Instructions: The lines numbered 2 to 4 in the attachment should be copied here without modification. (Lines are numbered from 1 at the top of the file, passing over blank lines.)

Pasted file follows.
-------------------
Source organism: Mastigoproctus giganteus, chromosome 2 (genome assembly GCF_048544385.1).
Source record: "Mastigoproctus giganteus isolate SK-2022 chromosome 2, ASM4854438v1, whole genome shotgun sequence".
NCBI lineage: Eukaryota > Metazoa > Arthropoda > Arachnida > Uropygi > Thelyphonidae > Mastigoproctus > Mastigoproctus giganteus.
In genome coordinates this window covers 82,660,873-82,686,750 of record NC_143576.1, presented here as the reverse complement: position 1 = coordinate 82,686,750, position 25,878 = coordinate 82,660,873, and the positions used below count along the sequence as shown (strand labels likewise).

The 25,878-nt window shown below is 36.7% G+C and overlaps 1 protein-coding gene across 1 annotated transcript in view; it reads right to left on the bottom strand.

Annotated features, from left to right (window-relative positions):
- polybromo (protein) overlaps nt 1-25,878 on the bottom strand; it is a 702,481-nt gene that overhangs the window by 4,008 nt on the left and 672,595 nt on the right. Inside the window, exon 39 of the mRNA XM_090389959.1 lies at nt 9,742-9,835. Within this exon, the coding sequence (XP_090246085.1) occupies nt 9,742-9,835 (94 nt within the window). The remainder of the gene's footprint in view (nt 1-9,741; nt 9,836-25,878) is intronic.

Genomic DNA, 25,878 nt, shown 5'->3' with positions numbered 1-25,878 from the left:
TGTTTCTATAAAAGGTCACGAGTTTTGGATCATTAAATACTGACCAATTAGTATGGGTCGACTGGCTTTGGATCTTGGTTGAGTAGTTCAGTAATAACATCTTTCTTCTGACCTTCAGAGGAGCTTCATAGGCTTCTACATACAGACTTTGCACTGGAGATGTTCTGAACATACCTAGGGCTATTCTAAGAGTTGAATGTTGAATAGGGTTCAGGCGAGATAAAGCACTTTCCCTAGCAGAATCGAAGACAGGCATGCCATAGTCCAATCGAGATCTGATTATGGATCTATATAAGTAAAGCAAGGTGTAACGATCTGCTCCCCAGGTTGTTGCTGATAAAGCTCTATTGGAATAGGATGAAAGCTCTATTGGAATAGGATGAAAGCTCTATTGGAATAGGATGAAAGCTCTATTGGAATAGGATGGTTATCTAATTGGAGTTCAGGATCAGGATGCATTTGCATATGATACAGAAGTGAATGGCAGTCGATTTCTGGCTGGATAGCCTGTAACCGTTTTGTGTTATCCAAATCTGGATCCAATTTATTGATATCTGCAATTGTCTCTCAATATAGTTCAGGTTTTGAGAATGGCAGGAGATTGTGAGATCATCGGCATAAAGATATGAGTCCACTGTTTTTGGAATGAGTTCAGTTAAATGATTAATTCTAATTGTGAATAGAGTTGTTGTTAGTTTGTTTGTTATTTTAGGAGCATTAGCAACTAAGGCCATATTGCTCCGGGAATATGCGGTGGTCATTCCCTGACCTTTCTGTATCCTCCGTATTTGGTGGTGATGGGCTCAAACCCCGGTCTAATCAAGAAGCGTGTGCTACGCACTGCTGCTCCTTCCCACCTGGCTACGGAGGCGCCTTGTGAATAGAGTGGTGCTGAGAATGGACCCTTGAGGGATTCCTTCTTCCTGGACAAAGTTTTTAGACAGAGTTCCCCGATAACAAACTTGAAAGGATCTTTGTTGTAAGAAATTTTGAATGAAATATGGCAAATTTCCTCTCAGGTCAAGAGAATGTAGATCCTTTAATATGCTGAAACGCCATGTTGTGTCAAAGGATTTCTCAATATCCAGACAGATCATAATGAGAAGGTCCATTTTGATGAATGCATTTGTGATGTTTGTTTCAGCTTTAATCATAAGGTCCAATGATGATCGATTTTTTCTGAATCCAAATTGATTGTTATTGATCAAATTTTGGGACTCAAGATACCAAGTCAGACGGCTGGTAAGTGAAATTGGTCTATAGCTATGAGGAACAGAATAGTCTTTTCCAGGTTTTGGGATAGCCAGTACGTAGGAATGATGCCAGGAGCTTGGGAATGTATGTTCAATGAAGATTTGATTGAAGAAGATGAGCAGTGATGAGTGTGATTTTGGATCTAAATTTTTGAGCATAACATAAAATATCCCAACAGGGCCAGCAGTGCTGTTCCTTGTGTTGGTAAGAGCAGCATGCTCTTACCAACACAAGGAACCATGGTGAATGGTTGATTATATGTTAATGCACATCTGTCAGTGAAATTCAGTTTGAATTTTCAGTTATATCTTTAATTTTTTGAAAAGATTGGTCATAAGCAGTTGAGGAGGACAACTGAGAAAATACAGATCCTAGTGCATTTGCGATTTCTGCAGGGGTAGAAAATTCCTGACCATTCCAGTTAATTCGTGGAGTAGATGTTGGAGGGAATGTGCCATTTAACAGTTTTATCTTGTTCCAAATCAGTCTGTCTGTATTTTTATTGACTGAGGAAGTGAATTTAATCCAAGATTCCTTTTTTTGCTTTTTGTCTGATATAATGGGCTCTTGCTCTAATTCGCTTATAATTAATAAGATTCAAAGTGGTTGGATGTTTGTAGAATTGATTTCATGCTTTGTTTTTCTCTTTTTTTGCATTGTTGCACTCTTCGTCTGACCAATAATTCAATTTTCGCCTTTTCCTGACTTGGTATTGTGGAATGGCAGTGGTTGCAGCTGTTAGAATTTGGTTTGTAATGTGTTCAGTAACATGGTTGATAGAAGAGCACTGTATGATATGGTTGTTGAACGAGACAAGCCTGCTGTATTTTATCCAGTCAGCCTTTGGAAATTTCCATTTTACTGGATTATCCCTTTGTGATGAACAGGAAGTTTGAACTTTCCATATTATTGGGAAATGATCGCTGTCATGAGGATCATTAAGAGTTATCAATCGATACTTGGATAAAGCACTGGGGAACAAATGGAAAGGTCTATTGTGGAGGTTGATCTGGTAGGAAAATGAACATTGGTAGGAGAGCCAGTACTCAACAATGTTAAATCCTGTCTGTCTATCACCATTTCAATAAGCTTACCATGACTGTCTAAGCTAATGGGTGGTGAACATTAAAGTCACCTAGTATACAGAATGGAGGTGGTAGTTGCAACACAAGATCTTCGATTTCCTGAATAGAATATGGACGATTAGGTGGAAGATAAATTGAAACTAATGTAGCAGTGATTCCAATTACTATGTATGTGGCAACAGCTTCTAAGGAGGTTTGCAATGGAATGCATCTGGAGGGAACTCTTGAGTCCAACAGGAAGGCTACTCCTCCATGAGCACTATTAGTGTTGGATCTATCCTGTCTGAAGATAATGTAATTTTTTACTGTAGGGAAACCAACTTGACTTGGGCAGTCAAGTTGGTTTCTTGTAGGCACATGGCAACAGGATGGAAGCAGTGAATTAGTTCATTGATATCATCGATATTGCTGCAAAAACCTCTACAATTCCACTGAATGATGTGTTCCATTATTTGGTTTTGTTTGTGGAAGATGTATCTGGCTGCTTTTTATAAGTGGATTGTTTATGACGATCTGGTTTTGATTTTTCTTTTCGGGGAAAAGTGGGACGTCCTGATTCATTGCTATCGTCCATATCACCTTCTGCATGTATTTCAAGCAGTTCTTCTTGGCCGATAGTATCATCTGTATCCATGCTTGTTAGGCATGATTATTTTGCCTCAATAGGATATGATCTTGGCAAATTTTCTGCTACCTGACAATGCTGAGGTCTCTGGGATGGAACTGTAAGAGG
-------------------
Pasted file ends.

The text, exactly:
Source record: "Mastigoproctus giganteus isolate SK-2022 chromosome 2, ASM4854438v1, whole genome shotgun sequence".
NCBI lineage: Eukaryota > Metazoa > Arthropoda > Arachnida > Uropygi > Thelyphonidae > Mastigoproctus > Mastigoproctus giganteus.
In genome coordinates this window covers 82,660,873-82,686,750 of record NC_143576.1, presented here as the reverse complement: position 1 = coordinate 82,686,750, position 25,878 = coordinate 82,660,873, and the positions used below count along the sequence as shown (strand labels likewise).